For a unique cultural experience, stop by the Jockey Club, right next to the lagoon and near the foot of the Corcovado. The track dates to the 1920s and includes a grand marble betting area. The entire facility has the feel of an era gone by, and the horse racing can be a fun group or family activity -- no betting required. The Jockey Club scores high ratings on TripAdvisor, with mixed comments about the ease or difficulty of actually placing a bet. On the other hand, bets can be as low as $1, so pick a favorite horse and kick up the fun on the cheap. Note that men must wear trousers and closed-toe shoes to enter, while anything goes, apparently, for women. Entrance is free.
Visiting Brazil on the cheap probably means missing Carnival, but at any time of year, it's possible to drop in on the famed samba schools. Essentially social clubs based in community centers, this is where members prepare the elaborate dancing, costumes, samba music, and floats for the February festivities. Certain nights during the week, samba schools open their doors for outsiders to observe rehearsals and partake in joyous nightclub-style samba parties. Mangueira and Salgueiro have some of the most popular shows, but there are more than 100 clubs around the city. Entrance fees to dance parties range from free to about $20, depending on the night, event, and school. Remember to budget for taxi fares because public transit tends to be unreliable late at night.
Head due north from Rio and explore the state of Minas Gerais (General Mines) for an inexpensive, exciting Brazilian experience. The beautiful landscape features mountains, caves, and waterfalls, and the regional soul food includes stews cooked over wood fires, celebrated cheeses, and the renowned pão de queijo, a cheesy baked cassava-flour roll. The food is cheap, and the scenery and colonial architecture free for all to view. Tourists can also explore the hydro mineral spas and national parks -- all this just four hours or so north of Rio.
he award for most populous city in Brazil -- and South America and the Southern Hemisphere -- goes to São Paolo, a vibrant, multiethnic metropolis. It's a big tourist draw but also an expensive one. To keep costs reasonable, head for cheap and free spots such as Ibirapuera Park, where it's possible to escape the crowds, traffic, and city bustle. The immense park features ample green spaces, graceful arch bridges over a lake, activity paths, a Japanese garden, kids' play areas, and more. It also houses multiple museums, most of which have free-admission days, charge nominal fees, or are always free (such as the Museu Afro-Brasil).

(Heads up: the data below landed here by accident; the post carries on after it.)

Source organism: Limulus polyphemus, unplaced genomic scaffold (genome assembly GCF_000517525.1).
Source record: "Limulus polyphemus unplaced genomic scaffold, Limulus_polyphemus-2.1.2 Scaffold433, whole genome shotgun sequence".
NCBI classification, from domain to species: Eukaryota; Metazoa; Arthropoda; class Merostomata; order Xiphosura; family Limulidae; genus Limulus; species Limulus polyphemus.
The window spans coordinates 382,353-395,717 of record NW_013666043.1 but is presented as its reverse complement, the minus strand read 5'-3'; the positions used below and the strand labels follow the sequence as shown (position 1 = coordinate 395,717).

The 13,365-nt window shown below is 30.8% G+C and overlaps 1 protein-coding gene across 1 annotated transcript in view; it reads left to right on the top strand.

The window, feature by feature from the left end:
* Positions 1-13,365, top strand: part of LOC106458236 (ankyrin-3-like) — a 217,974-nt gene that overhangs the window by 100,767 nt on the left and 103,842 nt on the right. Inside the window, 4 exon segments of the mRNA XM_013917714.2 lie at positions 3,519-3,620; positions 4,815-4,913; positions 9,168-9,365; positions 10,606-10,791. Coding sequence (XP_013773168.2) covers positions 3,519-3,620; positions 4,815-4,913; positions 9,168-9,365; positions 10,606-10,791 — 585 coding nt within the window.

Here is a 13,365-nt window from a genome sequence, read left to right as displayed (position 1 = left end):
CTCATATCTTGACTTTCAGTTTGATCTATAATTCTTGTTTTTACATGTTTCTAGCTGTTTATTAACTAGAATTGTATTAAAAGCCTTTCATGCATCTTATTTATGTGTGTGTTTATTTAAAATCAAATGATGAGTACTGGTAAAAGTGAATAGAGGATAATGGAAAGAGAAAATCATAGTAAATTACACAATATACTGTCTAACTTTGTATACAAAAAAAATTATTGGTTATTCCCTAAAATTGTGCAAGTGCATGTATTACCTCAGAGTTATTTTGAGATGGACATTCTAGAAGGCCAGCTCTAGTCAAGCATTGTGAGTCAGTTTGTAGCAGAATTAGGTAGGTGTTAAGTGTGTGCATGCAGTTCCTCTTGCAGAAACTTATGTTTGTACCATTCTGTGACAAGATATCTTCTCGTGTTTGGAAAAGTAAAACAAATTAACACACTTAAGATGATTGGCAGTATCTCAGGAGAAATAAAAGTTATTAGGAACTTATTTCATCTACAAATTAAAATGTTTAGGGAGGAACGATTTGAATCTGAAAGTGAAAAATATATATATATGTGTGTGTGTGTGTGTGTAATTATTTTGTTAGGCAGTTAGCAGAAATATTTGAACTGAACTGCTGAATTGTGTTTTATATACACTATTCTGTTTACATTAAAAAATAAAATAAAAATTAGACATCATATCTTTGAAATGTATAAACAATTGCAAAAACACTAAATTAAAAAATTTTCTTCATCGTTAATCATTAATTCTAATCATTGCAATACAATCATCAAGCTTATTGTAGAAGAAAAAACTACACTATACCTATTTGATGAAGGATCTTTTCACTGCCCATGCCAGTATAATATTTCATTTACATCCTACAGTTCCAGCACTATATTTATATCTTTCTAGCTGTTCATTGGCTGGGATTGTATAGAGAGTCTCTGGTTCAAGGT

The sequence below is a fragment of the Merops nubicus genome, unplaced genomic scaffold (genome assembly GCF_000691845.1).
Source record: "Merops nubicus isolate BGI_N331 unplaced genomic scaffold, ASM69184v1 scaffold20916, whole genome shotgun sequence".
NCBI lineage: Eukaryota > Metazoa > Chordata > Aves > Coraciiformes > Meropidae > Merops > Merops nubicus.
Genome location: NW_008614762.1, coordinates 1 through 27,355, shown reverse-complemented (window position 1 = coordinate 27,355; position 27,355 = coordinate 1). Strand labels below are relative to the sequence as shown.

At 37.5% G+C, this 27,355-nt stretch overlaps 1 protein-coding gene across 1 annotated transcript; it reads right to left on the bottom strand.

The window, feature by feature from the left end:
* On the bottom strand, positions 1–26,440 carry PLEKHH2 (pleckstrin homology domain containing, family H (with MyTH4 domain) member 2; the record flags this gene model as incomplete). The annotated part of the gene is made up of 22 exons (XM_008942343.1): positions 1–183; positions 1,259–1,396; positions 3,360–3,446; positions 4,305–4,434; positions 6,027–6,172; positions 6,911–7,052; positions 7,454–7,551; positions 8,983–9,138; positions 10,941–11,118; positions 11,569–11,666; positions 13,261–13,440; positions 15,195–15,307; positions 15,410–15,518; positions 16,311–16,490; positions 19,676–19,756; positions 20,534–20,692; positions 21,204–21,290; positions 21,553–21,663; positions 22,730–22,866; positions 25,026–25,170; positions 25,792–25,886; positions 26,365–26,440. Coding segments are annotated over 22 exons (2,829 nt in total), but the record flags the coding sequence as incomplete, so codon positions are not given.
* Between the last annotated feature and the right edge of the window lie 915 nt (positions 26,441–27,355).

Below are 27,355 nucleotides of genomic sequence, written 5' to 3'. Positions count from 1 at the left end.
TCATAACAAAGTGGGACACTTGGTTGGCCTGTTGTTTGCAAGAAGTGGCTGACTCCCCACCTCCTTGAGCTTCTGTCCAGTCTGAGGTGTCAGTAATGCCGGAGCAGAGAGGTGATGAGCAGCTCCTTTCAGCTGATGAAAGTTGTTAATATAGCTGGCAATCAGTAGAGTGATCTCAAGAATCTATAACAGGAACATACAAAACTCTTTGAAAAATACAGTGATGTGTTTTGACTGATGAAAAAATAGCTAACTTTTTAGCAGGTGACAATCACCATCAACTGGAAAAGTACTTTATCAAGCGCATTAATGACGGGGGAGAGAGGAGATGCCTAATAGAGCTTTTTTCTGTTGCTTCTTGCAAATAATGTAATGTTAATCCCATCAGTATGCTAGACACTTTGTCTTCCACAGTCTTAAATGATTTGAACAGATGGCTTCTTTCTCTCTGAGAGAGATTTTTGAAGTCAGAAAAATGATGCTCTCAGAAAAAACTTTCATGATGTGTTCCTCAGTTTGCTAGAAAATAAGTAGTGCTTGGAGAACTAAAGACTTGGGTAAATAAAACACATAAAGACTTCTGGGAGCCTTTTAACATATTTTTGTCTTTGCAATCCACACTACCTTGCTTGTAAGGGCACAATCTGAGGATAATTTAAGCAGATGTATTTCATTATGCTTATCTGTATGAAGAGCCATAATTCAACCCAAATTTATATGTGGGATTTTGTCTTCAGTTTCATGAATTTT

While in São Paolo, don't miss the local street culture (during daylight only, for safety reasons). The graffiti street art is intricate and ubiquitous, often serving as an outlet for frustrated, impoverished residents. One unique form, pichação, features cryptic wall writing that appears in seemingly unreachable locations, such as dangerously high spots on buildings. And don't miss Beco de Batman, a street full of colorful picture graffiti. Another local tradition is on view every Sunday, when the Minçhoao part of the freeway closes to vehicles and opens for bikes and skateboards, family activities, community events, and pickup fútbol games.
Located in the capital city of Brasília, Itamaraty Palace features the work of famed modern architect Oscar Niemeyer. The palace sits in the government center, near National Congress headquarters, and houses the Ministry of External Relations. Structural columns and windows (meant to symbolize Brazil's strong parliament) around the building's exterior, reflecting pools, and Amazonian sculpture gardens are a visual treat. Inside, free tours take guests to see more impressive design elements and historic artwork while learning about the country's government.
Don't leave Brasília without a peaceful retreat to the Templo da Boa Vontade, the Temple of Good Will, founded in the late 1980s as a symbol of universal solidarity. The seven-sided, pyramid-shaped temple welcomes visitors of all religions, spiritualities, and philosophies to slowly traverse the spiral labyrinth on the floor in order to gaze up at the huge crystal at the apex of the pyramid. The visitor center also holds art and artifact galleries, and the temple grounds feature a sacred fountain and an eternal flame. Overall, the Templo da Boa Vontade promises a unique experience, a sanctuary away from the chaos of most Brazilian cities.